Authors' replyBMJ 1994; 309 doi: https://doi.org/10.1136/bmj.309.6947.127 (Published 09 July 1994) Cite this as: BMJ 1994;309:127
- Richard Reading,
- Stephen Jarvis,
- Allan Colver,
- Stan Openshaw
- Consultant community paediatrician Norfolk and Norwich Hospital, Norwich NR1 3SR Donald Court professor of community child health Medical School, University of Newcastle, Newcastle upon Tyne NE2 4HH Consultant community paediatrician Beaconhill Children's Centre, Cramlington, Northumberland NE23 8EH Professor of human geography School of Geography, University of Leeds, Leeds LS2 9TJ.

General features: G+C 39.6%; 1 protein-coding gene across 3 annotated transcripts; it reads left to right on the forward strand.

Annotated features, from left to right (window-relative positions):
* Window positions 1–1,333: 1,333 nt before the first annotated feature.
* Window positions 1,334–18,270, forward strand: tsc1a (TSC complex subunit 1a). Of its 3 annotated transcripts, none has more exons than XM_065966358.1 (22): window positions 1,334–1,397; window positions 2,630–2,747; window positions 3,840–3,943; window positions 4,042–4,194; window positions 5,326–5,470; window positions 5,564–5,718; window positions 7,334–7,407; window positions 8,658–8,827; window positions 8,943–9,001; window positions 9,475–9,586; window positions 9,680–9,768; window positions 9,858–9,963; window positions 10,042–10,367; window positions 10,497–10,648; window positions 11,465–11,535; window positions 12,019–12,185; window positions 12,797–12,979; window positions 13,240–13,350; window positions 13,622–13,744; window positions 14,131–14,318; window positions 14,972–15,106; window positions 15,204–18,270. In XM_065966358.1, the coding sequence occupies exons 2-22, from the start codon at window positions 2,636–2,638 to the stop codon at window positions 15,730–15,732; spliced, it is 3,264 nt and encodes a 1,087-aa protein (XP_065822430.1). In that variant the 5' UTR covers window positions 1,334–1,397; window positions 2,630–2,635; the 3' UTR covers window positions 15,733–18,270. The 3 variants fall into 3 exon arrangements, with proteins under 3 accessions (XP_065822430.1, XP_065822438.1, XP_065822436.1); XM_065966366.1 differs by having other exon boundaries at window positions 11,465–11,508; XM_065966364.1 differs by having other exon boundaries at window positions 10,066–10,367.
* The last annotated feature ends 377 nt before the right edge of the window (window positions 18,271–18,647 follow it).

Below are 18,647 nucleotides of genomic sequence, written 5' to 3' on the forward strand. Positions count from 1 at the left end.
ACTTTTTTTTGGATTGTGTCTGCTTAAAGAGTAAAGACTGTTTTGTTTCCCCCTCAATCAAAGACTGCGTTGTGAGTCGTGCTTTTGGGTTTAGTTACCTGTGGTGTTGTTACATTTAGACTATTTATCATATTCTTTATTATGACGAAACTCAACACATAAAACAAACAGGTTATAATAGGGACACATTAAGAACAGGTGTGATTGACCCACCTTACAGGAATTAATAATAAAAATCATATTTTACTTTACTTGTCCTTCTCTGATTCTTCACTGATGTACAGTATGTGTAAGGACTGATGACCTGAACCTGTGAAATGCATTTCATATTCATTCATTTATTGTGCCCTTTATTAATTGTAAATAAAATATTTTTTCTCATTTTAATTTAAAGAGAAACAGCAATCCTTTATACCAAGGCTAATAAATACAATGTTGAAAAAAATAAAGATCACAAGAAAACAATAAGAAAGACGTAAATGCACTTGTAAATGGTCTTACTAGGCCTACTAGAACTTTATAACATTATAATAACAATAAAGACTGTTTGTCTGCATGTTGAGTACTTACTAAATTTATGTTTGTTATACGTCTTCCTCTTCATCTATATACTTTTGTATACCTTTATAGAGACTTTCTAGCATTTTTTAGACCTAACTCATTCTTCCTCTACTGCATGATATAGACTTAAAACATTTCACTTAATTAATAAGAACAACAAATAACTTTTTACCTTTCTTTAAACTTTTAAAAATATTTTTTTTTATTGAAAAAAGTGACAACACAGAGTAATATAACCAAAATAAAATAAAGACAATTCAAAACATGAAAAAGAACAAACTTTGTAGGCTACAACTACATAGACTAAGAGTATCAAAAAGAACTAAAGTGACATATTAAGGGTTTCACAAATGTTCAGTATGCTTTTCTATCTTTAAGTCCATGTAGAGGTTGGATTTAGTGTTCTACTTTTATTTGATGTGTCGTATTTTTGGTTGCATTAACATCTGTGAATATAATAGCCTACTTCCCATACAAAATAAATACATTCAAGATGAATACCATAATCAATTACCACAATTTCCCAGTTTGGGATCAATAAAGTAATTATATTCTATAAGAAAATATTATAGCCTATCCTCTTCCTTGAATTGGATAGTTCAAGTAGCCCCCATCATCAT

EDITOR,—Our study did not look at whether things had improved but at whether inequalities had narrowed or widened. From a clinical point of view, protection from infection depends on an interplay between an individual's immunisation status and herd immunity, which for children may vary between the home, school, and neighbourhood. Not until coverage is over 90% in all potential “herds” do variations in coverage stop being important. At lower levels the odds of being immunised are a good proxy measure for the …
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